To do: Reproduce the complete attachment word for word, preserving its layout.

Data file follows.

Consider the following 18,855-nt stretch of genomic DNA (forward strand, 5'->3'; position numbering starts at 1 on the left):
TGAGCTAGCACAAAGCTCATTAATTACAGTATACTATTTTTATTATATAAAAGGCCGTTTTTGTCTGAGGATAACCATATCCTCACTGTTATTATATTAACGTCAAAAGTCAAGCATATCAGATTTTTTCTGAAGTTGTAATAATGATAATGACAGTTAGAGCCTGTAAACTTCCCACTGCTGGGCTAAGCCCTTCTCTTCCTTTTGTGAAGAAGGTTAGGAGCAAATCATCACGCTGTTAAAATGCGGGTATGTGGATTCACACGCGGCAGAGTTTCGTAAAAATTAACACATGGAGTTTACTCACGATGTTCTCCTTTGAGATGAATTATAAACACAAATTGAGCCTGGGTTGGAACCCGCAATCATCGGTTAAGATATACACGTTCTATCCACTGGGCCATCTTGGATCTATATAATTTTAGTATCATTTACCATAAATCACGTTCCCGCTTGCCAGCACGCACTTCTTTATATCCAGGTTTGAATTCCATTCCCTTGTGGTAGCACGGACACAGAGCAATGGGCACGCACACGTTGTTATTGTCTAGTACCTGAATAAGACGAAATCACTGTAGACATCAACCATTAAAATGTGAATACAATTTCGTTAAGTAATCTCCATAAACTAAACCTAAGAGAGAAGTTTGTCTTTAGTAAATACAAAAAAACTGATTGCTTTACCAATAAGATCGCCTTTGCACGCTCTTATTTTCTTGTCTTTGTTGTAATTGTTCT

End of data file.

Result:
Consider the following 18,855-nt stretch of genomic DNA (forward strand, 5'->3'; position numbering starts at 1 on the left):
TGAGCTAGCACAAAGCTCATTAATTACAGTATACTATTTTTATTATATAAAAGGCCGTTTTTGTCTGAGGATAACCATATCCTCACTGTTATTATATTAACGTCAAAAGTCAAGCATATCAGATTTTTTCTGAAGTTGTAATAATGATAATGACAGTTAGAGCCTGTAAACTTCCCACTGCTGGGCTAAGCCCTTCTCTTCCTTTTGTGAAGAAGGTTAGGAGCAAATCATCACGCTGTTAAAATGCGGGTATGTGGATTCACACGCGGCAGAGTTTCGTAAAAATTAACACATGGAGTTTACTCACGATGTTCTCCTTTGAGATGAATTATAAACACAAATTGAGCCTGGGTTGGAACCCGCAATCATCGGTTAAGATATACACGTTCTATCCACTGGGCCATCTTGGATCTATATAATTTTAGTATCATTTACCATAAATCACGTTCCCGCTTGCCAGCACGCACTTCTTTATATCCAGGTTTGAATTCCATTCCCTTGTGGTAGCACGGACACAGAGCAATGGGCACGCACACGTTGTTATTGTCTAGTACCTGAATAAGACGAAATCACTGTAGACATCAACCATTAAAATGTGAATACAATTTCGTTAAGTAATCTCCATAAACTAAACCTAAGAGAGAAGTTTGTCTTTAGTAAATACAAAAAAACTGATTGCTTTACCAATAAGATCGCCTTTGCACGCTCTTATTTTCTTGTCTTTGTTGTAATTGTTCT